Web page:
The University of Prince Edward Island, for example, plays a critical role in a growing biosciences cluster, which focuses heavily on industries important to the island community, such as fisheries and agriculture. In Saskatoon, people from every walk of life rallied around the installation of Canada’s national synchrotron facility at the University of Saskatchewan. The research being done at the facility has helped revitalize the community, giving it a forward-looking sense of its role in the international research enterprise. And the oil sands industry in Alberta has recognized the value of the universities and colleges in that province. To ensure they don’t undermine the communities in which they operate, they look to researchers to make their industry more efficient and environmentally sound.
These clusters of expertise are not coincidental. Universities and colleges have to plan to create the right conditions for a productive research cluster to become established in their community. They need to build their capacity in a particular area of expertise by attracting talented people and investing in the key facilities that will support their work.
Companies see great value in these hubs of knowledge. They are setting up shop and working with bright research minds to access both their expertise and their equipment. It simply makes business sense. Working in these hubs, companies can field test new products, build brand recognition, attract new customers and create trusted relationships with institutions and researchers who are on the leading edge in their fields. Municipal governments play a key role in supporting and promoting the entire local research enterprise, pushing beyond Canada’s borders to reach into promising global markets.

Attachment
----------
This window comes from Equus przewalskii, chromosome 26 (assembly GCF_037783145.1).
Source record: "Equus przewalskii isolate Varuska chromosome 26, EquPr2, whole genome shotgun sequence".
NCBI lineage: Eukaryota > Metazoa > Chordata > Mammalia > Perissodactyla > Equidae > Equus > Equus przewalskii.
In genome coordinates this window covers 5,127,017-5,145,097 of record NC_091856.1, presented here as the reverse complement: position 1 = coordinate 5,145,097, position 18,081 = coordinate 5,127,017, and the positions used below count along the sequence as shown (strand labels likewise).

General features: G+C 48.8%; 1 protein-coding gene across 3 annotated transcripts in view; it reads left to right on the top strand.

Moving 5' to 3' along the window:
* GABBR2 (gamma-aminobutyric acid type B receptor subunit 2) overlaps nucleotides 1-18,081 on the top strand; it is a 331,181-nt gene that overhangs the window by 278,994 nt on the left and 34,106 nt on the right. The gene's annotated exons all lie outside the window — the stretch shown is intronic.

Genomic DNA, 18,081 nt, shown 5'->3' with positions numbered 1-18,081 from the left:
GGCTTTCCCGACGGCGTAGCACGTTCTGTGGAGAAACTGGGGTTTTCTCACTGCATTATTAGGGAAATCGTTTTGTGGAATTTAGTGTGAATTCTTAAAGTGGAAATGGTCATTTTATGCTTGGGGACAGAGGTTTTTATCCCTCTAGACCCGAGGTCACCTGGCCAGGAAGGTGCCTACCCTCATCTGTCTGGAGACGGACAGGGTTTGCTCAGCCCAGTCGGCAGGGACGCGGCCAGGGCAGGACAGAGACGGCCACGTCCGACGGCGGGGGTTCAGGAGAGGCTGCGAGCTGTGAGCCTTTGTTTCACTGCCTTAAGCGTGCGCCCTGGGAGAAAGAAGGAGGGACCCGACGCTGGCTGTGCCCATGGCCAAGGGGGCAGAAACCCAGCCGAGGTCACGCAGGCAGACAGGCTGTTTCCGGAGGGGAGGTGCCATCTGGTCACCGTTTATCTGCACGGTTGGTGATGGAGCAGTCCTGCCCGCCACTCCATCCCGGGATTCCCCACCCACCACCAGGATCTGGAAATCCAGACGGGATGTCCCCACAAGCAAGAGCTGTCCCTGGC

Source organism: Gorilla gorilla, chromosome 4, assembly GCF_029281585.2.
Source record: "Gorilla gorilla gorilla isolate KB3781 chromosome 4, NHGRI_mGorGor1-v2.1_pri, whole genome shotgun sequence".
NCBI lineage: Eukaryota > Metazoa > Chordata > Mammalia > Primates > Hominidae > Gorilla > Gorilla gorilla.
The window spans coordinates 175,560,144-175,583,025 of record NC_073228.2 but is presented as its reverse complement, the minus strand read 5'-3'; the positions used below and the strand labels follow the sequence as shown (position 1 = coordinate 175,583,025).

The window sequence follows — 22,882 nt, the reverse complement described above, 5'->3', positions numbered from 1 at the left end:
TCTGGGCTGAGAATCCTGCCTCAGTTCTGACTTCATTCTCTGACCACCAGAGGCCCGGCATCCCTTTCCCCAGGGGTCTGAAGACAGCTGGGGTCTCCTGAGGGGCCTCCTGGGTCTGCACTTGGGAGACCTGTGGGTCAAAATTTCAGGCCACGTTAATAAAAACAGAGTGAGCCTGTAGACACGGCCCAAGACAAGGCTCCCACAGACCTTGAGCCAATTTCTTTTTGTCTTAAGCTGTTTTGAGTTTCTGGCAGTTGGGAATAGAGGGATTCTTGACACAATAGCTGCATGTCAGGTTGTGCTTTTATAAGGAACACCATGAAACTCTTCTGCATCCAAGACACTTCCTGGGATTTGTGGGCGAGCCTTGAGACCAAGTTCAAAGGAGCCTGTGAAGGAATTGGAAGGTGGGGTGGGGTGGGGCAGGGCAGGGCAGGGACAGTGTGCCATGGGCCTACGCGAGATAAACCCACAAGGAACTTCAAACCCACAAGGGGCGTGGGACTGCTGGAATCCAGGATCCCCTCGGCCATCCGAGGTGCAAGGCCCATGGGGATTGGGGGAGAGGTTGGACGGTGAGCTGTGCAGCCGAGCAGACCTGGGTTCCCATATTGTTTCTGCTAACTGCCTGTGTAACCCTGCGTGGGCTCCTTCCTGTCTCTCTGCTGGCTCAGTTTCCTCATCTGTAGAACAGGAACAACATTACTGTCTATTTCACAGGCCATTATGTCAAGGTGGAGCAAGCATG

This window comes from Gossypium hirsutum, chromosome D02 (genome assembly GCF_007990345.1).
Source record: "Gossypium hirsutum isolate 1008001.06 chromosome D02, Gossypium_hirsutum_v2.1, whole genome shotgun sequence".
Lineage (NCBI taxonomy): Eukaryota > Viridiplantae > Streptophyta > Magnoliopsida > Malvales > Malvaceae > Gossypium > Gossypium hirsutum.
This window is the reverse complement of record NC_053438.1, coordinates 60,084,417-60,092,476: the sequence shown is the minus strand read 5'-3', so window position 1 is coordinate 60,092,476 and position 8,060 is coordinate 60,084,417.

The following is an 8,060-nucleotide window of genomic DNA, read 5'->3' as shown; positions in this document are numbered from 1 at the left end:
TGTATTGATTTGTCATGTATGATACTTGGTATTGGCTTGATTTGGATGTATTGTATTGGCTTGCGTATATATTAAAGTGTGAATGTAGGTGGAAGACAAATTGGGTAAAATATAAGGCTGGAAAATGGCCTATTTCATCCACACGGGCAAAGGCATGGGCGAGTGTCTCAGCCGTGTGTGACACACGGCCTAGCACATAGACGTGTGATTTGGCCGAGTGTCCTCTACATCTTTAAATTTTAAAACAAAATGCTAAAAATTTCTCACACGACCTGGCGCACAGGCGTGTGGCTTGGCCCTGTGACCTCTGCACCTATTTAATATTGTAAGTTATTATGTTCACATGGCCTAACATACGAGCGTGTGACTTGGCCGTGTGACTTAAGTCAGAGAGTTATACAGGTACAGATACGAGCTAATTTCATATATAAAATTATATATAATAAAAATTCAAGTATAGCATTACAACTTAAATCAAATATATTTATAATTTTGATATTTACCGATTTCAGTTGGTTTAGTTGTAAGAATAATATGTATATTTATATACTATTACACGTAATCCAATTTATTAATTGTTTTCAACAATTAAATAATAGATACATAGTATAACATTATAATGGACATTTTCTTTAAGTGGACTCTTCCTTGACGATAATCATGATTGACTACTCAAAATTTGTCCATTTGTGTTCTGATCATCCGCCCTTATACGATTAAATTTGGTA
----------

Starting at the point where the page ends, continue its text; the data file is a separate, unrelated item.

According to a recent study, companies, governments and non-profit organizations, both foreign and domestic, contracted almost $2 billion worth of research from Canadian universities and affiliated teaching hospitals in 2008, up from $1.15 billion in 2006. The private sector alone is responsible for approximately $1 billion of that total. The study suggests that investing in a university or college for creating specific knowledge is a highly effective means of fostering innovation and the commercialization of research results.
This kind of private-sector involvement in research is also inspiring the next generation of innovators. Working with top researchers in world-class research facilities, students are learning how to solve real-world problems that impact their community. They acquire the skills they need to bring new ideas and innovative approaches to the workplace. And universities and colleges are supporting it by building programs and centres that encourage entrepreneurship and cross-sector collaboration — a move that helps bridge the gap between research and business. Communities benefit in the end when students graduate and enter the local workforce.
Our innovation challenges will not disappear over the short term. But by putting Canada’s robust research enterprise in the service of our communities, and having all sectors of society support and collaborate with that system in return, we will build thriving communities that have a better chance of succeeding at the innovation game.
Dr. Gilles G. Patry is the President and CEO of the Canada Foundation for Innovation. Bob Bratina has been Mayor of Hamilton since December 2010.